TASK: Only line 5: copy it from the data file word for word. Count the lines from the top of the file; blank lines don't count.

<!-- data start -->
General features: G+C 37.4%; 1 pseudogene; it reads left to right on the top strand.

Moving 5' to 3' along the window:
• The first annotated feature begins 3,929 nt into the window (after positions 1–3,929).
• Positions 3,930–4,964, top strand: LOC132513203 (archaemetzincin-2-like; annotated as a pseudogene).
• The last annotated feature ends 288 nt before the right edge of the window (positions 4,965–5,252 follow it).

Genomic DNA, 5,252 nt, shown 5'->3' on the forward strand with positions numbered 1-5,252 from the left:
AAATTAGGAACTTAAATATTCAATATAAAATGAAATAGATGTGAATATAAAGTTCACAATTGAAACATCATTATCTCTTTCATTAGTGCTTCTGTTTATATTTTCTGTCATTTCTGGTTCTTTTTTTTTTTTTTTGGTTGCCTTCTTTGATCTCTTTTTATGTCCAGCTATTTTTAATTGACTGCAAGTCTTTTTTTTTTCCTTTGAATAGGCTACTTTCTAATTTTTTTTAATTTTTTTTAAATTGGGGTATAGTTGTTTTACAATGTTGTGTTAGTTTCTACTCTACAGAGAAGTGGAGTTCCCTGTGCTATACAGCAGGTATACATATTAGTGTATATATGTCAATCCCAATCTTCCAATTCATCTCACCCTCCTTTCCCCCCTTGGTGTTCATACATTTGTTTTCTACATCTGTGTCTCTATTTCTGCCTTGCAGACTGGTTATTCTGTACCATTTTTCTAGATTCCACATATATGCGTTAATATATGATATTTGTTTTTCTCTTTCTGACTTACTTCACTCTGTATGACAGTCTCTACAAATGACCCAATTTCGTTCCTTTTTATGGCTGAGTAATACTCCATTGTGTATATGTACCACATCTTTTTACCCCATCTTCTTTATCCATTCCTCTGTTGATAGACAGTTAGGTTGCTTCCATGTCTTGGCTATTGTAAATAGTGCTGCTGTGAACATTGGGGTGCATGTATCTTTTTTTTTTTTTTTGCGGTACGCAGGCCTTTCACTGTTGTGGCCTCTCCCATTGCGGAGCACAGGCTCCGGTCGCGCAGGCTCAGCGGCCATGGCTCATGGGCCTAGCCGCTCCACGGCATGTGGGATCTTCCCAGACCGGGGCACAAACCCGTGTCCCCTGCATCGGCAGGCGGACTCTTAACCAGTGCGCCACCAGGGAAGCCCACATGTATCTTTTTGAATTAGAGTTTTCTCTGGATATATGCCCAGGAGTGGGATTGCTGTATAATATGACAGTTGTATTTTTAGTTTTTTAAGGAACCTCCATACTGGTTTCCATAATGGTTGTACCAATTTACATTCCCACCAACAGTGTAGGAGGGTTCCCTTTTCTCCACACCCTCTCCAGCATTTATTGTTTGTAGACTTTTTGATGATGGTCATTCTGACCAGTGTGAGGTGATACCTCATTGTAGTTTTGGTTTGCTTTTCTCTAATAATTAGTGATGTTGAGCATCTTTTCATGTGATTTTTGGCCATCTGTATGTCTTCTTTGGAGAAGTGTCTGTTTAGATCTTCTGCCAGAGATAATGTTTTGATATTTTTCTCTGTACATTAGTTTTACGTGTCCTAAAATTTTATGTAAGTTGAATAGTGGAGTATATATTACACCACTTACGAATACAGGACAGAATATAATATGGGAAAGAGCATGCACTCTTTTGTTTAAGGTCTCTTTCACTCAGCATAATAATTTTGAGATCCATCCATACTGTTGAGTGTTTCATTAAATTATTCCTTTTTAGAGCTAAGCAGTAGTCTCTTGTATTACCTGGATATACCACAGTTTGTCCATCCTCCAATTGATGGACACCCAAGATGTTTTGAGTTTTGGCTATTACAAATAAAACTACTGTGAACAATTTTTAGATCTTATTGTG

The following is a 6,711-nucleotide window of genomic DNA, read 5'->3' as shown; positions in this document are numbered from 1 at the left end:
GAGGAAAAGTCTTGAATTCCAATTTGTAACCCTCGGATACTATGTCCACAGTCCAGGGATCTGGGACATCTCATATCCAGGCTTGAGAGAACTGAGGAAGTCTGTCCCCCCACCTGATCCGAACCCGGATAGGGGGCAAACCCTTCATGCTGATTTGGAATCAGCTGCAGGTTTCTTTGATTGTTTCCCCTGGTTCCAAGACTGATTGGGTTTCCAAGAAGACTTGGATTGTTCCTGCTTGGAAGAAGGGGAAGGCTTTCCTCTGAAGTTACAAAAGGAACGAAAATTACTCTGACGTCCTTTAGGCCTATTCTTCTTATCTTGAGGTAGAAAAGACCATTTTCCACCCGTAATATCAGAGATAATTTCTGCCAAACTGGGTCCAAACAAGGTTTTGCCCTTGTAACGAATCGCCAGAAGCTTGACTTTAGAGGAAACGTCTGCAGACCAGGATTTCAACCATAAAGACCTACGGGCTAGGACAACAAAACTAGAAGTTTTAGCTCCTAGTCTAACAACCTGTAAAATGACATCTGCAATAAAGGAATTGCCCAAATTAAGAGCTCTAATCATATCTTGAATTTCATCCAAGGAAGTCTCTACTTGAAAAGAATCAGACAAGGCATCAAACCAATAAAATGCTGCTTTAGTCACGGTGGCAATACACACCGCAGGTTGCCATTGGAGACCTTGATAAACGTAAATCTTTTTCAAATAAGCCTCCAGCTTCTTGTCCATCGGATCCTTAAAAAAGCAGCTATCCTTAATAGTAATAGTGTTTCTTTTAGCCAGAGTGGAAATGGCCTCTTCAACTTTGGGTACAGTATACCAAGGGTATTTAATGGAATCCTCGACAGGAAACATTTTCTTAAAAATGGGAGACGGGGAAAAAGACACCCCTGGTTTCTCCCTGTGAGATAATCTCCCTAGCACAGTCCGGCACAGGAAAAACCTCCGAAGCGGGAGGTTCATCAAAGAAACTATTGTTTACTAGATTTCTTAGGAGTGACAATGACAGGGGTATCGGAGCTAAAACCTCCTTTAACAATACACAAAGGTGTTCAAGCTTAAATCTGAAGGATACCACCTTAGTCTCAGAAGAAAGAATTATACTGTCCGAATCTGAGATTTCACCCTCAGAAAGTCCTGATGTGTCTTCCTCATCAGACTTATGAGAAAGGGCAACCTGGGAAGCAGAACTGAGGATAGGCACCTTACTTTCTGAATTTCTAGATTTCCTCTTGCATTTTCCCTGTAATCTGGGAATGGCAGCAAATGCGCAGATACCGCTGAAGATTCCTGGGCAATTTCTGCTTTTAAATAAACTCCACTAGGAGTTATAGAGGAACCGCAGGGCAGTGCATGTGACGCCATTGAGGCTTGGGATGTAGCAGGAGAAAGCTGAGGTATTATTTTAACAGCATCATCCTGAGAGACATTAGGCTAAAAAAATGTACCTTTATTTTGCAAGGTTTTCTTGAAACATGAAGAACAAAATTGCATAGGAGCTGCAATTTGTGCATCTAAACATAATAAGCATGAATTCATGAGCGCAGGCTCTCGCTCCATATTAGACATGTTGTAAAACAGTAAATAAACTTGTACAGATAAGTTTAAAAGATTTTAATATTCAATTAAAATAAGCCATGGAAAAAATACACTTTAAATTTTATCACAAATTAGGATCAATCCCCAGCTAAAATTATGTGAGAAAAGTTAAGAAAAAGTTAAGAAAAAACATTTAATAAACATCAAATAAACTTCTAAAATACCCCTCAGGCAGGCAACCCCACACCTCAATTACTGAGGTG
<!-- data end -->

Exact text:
• The last annotated feature ends 288 nt before the right edge of the window (positions 4,965–5,252 follow it).